Detailed instructions

Installing Python (Anaconda)

First, we need to install the Python environment that we’ll use for this project. Once installed and configured, you can leave it on your computer for future use, so you’ll only need to do this once.

Go to the Anaconda website (https://anaconda.com) and click on “Download.” When given a choice, you’ll want to pick the “Python 3.7 version” (or later, if available):

Install Anaconda

Once you have downloaded the installer, run it. I will document the Windows version of this process here, but it works very similarly on the Mac (I’ll trust that as a Mac user, you know how to download and install software on your computer).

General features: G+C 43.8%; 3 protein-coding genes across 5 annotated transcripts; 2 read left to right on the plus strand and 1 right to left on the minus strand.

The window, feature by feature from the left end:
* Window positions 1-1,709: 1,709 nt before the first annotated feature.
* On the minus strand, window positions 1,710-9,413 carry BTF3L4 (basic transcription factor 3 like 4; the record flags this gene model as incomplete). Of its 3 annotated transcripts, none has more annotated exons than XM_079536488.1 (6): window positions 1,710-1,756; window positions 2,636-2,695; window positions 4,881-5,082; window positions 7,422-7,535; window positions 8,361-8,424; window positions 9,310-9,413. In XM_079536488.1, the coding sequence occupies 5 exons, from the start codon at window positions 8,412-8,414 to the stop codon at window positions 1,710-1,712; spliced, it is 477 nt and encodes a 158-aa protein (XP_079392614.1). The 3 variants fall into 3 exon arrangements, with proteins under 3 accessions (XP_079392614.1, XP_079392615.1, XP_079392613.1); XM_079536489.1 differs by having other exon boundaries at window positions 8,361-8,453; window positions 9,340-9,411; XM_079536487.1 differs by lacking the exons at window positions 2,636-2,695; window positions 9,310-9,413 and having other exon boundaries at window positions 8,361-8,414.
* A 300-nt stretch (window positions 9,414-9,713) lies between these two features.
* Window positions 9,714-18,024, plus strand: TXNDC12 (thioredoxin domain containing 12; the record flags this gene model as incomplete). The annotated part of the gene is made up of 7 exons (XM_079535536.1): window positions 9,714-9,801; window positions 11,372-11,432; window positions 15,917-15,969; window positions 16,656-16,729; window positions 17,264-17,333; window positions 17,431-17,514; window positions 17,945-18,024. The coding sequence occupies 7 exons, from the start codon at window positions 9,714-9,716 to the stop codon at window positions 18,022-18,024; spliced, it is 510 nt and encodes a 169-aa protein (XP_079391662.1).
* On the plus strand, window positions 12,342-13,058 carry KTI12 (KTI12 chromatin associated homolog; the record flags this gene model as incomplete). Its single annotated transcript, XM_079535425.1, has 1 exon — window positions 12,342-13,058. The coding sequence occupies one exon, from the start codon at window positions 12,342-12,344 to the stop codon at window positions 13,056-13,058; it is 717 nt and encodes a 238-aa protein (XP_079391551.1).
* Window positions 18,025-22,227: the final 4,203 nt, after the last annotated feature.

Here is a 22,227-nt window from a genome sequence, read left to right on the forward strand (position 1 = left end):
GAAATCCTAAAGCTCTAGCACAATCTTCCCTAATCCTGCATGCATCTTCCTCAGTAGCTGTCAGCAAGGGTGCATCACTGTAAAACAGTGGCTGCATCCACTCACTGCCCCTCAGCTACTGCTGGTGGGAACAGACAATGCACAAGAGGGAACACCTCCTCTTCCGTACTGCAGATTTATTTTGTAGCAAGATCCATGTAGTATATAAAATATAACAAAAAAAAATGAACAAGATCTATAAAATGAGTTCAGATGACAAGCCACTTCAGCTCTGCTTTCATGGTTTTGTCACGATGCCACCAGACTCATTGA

Keep it simple and go with all the “recommended” options in the installation wizard. Depending on your computer’s speed, the installation could take a few minutes.

Install dialogue

Once you’ve installed Anaconda, you’re ready for the next step.

Now we need to start a program called “Anaconda Navigator.” This is a menu of sorts from where you can start various programs that work with the Anaconda Python environment that you just installed. The program you’re looking for is called “Spyder.” Launch it from the menu:

Anaconda Navigator

Spyder will now possibly warn you that a newer version is available:

Spyder update warning

I think it’s probably okay to just use whatever version comes with Anaconda, but you’re welcome to figure out how to upgrade it (I personally found this a bit complicated, although I did eventually manage to work it out). You could also decide to turn off “Check for updates on startup” to make this a bit easier in future — your call.